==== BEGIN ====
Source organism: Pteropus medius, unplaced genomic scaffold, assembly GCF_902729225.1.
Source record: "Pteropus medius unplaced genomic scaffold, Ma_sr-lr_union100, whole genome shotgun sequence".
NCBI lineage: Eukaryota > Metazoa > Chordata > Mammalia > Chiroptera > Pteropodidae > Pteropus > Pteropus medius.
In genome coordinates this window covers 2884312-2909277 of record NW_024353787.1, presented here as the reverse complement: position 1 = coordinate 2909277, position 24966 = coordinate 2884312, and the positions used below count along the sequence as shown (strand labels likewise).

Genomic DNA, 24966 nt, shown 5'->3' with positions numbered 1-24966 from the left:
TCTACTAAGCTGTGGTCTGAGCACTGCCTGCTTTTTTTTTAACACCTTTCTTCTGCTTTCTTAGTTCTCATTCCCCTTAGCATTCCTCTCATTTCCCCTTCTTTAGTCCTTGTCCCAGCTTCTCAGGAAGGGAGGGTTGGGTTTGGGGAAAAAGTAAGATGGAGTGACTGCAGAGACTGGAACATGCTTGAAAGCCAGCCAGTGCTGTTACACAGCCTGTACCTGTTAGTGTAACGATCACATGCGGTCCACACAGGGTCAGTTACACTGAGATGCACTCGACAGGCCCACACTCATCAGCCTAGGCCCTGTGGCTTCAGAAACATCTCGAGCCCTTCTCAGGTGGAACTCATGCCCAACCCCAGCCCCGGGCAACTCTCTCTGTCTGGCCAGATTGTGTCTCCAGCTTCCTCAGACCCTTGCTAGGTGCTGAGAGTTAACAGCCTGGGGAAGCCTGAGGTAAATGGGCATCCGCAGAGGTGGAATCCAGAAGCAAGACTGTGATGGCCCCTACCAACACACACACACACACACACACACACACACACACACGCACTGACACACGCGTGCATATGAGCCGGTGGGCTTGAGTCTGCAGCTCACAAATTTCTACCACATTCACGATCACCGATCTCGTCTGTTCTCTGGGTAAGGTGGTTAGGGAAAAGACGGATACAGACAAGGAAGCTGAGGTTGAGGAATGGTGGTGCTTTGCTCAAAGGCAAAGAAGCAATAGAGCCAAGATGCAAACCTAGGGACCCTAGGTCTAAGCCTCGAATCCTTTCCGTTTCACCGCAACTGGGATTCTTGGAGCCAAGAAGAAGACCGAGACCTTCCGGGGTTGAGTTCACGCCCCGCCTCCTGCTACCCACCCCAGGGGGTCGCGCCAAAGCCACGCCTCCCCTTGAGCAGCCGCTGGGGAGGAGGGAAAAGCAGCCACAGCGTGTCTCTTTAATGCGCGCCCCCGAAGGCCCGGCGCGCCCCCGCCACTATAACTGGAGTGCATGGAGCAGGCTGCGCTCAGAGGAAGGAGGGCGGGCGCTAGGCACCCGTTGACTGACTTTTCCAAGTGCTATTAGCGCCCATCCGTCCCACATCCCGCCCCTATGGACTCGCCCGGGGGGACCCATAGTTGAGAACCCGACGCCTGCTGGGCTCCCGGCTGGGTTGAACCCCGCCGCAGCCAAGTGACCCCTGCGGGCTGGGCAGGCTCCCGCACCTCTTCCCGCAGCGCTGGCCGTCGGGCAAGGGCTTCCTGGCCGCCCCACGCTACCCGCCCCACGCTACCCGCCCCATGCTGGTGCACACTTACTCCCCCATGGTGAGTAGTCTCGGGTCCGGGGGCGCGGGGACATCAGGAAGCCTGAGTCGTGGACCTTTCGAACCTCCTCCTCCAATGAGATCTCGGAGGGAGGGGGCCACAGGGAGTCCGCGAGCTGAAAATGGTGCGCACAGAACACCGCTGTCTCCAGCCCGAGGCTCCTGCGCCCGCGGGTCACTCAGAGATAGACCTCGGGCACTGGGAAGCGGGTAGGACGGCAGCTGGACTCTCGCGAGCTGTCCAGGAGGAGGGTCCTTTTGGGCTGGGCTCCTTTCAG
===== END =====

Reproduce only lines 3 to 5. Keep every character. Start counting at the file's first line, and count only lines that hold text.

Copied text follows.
NCBI lineage: Eukaryota > Metazoa > Chordata > Mammalia > Chiroptera > Pteropodidae > Pteropus > Pteropus medius.
In genome coordinates this window covers 2884312-2909277 of record NW_024353787.1, presented here as the reverse complement: position 1 = coordinate 2909277, position 24966 = coordinate 2884312, and the positions used below count along the sequence as shown (strand labels likewise).

Genomic DNA, 24966 nt, shown 5'->3' with positions numbered 1-24966 from the left: